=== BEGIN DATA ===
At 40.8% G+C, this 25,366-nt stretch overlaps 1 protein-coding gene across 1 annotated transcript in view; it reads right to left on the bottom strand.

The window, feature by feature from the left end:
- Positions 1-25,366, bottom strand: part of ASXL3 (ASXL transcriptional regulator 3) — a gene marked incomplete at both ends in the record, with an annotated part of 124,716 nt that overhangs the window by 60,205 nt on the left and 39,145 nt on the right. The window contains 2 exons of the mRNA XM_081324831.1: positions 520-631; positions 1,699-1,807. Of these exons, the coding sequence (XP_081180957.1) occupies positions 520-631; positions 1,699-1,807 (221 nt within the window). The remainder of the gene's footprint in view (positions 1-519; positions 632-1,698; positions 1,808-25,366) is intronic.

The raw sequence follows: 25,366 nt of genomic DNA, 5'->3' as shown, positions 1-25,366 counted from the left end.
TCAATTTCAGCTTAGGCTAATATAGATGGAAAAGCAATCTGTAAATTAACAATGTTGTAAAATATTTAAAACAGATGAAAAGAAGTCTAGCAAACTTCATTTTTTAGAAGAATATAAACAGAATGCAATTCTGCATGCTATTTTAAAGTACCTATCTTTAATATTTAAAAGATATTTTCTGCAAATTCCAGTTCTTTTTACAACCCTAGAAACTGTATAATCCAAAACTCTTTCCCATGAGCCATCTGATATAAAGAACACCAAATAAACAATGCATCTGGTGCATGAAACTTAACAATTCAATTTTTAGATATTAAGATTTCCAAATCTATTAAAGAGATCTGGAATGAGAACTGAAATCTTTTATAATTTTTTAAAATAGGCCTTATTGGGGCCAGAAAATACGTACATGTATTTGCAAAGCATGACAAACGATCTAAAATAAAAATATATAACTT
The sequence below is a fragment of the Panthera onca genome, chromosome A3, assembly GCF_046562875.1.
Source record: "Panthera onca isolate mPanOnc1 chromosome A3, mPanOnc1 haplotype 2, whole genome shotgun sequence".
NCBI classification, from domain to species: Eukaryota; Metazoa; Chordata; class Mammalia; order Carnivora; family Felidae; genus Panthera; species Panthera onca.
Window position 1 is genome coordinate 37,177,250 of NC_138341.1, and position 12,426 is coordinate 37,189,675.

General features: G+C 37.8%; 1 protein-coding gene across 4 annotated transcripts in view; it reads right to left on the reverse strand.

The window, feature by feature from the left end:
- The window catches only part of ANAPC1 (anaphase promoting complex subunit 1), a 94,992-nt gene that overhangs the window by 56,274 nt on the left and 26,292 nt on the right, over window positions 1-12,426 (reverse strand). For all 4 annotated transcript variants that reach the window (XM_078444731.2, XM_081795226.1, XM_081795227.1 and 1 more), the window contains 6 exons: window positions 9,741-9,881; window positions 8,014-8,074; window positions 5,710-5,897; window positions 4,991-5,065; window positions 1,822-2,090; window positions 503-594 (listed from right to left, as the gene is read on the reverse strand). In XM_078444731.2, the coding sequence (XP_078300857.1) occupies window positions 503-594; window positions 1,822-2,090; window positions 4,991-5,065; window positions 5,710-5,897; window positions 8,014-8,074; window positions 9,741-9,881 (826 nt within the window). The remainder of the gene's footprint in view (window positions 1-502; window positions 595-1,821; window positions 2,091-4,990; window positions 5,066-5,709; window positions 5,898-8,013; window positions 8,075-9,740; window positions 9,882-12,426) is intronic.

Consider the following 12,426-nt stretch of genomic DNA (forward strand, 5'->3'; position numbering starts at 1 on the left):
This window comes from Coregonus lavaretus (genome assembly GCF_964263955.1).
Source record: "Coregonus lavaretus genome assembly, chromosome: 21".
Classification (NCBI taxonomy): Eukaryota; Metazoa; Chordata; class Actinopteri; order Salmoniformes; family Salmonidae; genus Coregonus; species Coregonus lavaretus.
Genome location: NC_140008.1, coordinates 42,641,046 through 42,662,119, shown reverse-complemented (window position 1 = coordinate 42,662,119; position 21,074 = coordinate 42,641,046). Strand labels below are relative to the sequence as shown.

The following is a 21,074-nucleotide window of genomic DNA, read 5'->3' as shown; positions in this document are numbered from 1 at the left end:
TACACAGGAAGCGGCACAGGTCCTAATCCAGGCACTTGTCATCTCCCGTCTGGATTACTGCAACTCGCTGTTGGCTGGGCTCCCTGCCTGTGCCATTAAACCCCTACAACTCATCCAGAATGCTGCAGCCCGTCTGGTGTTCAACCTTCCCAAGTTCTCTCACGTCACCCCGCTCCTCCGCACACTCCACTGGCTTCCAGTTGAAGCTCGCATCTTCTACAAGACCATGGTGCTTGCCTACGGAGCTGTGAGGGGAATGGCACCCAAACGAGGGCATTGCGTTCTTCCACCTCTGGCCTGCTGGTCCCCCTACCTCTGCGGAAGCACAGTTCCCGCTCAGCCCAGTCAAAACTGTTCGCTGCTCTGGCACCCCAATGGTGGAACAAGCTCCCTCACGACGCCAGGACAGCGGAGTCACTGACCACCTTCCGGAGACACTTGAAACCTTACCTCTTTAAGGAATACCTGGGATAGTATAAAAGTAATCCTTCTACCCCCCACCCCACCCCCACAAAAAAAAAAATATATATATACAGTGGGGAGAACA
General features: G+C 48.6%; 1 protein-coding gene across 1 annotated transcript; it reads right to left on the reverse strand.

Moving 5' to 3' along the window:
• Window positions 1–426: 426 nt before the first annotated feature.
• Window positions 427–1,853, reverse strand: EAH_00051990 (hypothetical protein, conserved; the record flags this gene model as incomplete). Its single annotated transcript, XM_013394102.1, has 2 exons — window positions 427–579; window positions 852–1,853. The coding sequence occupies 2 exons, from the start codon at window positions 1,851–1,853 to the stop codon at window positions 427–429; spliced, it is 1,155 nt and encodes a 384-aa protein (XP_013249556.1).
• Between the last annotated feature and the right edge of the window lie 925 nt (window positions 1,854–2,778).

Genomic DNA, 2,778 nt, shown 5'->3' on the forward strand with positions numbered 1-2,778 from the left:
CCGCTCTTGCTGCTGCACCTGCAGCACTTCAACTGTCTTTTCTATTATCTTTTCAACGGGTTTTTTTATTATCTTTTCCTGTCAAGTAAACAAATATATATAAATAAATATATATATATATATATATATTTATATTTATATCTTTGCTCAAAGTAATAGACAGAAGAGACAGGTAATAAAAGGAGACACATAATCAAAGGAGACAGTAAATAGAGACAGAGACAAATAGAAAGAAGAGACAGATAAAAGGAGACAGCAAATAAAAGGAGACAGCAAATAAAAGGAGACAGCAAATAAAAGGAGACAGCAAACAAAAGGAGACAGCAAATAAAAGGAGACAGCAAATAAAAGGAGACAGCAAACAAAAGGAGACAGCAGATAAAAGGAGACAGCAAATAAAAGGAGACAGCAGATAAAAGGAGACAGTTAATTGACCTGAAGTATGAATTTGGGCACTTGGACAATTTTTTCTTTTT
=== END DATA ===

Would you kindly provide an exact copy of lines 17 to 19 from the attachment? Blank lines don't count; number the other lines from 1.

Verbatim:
Genome location: NC_140008.1, coordinates 42,641,046 through 42,662,119, shown reverse-complemented (window position 1 = coordinate 42,662,119; position 21,074 = coordinate 42,641,046). Strand labels below are relative to the sequence as shown.

The following is a 21,074-nucleotide window of genomic DNA, read 5'->3' as shown; positions in this document are numbered from 1 at the left end:
TACACAGGAAGCGGCACAGGTCCTAATCCAGGCACTTGTCATCTCCCGTCTGGATTACTGCAACTCGCTGTTGGCTGGGCTCCCTGCCTGTGCCATTAAACCCCTACAACTCATCCAGAATGCTGCAGCCCGTCTGGTGTTCAACCTTCCCAAGTTCTCTCACGTCACCCCGCTCCTCCGCACACTCCACTGGCTTCCAGTTGAAGCTCGCATCTTCTACAAGACCATGGTGCTTGCCTACGGAGCTGTGAGGGGAATGGCACCCAAACGAGGGCATTGCGTTCTTCCACCTCTGGCCTGCTGGTCCCCCTACCTCTGCGGAAGCACAGTTCCCGCTCAGCCCAGTCAAAACTGTTCGCTGCTCTGGCACCCCAATGGTGGAACAAGCTCCCTCACGACGCCAGGACAGCGGAGTCACTGACCACCTTCCGGAGACACTTGAAACCTTACCTCTTTAAGGAATACCTGGGATAGTATAAAAGTAATCCTTCTACCCCCCACCCCACCCCCACAAAAAAAAAAATATATATATACAGTGGGGAGAACA